Yesterday, I tweeted about how often I encounter people opposed to using Lodash in their projects.

Admittedly, importing an entire library to use a few functions is overkill in most cases. In those cases, you can install just the few Lodash methods you want. For example:

import get from 'lodash.get';
import has from 'lodash.has';

However, if you look at your package-lock.json, you might find your project already has Lodash built into it whether you like it or not. If you're developing a React Native app, many of your dependencies are already importing the entire Lodash package.

Introduction to get

My favorite Lodash method is get. It's indispensable for getting deeply nested data from JSON without having to add tons of guards around your code.

For example, (sorry about the uncreative fake data). I need to know whether I starred my own project:

Here's the original data:

const repo = {
  id: 15812473,
  node_id: "MDEwOlJlcG9zaXRvcnkxNTgxMjQ3Mw==",
  name: "Adaptive-UIs",
  owner: {
    node_id: "MDQ6VXNlcjU3Mzc0",
    other_suff: {
      has_projects: true,
      has_downloads: true,
      has_wiki: true,
      has_pages: false,
      updated_at: "2014-01-10T23:10:12Z",
      pushed_at: "2013-06-05T06:46:04Z"
  html_url: ""

Trying to get the value of a property that may not exist in another property that may not exist:

const starredByCalendee =
  repo &&
  repo.owner &&
  repo.owner.other_suff &&
  repo.owner.other_suff.starred_by &&
    ? repo.owner.other_suff.starred_by.calendee
    : false;

console.log(`starredByCalendee = ${starredByCalendee}`);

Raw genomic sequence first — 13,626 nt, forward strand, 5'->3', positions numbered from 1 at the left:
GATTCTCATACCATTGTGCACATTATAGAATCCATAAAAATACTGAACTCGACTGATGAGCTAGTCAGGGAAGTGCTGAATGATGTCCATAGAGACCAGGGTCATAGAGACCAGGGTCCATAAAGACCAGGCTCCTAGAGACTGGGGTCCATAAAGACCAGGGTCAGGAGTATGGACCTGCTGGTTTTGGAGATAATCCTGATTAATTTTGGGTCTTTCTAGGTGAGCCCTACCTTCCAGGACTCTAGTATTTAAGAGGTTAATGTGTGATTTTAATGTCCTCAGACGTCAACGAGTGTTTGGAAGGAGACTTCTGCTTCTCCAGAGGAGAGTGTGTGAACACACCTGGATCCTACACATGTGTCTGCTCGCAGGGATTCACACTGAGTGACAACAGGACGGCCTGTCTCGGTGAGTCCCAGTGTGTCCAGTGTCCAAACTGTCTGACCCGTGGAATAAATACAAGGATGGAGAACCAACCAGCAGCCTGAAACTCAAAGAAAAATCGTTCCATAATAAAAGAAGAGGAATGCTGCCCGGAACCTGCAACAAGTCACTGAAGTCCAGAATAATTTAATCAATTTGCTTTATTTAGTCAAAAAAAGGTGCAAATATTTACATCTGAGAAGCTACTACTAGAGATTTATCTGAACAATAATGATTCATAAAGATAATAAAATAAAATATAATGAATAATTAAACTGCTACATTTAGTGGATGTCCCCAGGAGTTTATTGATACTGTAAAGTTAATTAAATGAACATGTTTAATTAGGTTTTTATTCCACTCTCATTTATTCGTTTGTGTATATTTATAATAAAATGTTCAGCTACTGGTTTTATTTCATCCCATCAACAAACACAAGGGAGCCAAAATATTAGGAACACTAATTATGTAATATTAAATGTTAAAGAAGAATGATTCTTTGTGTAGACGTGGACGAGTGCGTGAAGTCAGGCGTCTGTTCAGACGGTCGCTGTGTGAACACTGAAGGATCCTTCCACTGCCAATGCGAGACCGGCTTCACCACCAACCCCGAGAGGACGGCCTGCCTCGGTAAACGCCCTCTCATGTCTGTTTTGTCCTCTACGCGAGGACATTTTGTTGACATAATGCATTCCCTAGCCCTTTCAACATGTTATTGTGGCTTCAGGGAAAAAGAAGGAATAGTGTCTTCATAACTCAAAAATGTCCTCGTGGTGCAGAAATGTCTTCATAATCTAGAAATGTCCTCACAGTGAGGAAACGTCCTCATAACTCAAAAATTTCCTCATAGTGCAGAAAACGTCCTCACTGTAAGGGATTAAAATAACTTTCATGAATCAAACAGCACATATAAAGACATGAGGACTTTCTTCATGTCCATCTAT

To avoid potential errors if one level does not exist, you have to add tons of guards around the code. This gets really painful and hard to read.

With Lodash's get, it's as simple as this:

const starredByCalendee = get("repo", "owner.other_suff.starred_by.calendee", false);

console.log(`starredByCalendee = ${starredByCalendee}`);

See how much easier that was? The code is now infinitely more readable and less prone to bugs and unexpected crashes.


Now, imagine you need to get several properties from a deeply nested object. You could access each one individually:

const has_projects = get(repo, "owner.other_suff.has_projects");
const has_downloads = get(repo, "owner.other_suff.has_downloads");
const has_wiki = get(repo, "owner.other_suff.has_wiki");
const has_fun = get(repo, "owner.other_suff.has_fun");

console.log("Individual Variables");
console.log(has_projects, has_downloads, has_wiki, has_fun);

However, you can just as easily destructure the returned object from get:

const { updated_at, pushed_at, improved_at } = get(repo, "owner.other_suff");

console.log("Destructured Variables");
console.log(updated_at, pushed_at, improved_at);


As I tweeted, yes, you can roll your own utility function that does much of what Lodash get can do. However, it will almost certainly not be as performant, feature rich, or well tested. For all this functionality, I'm willing to accept the cost of a 4kb import.


Coming Soon To a TypeScript Near You!

FYI: This type of functionality already has been proposed for JavaScript in TC39. It's even possible to use it now with a Babel plugin. Unfortunately, TypeScript doesn't understand this syntax and you'll have to either ignore the code or wait until TypeScript supports it. Fortunately, TypeScript 3.7 should have this functionality.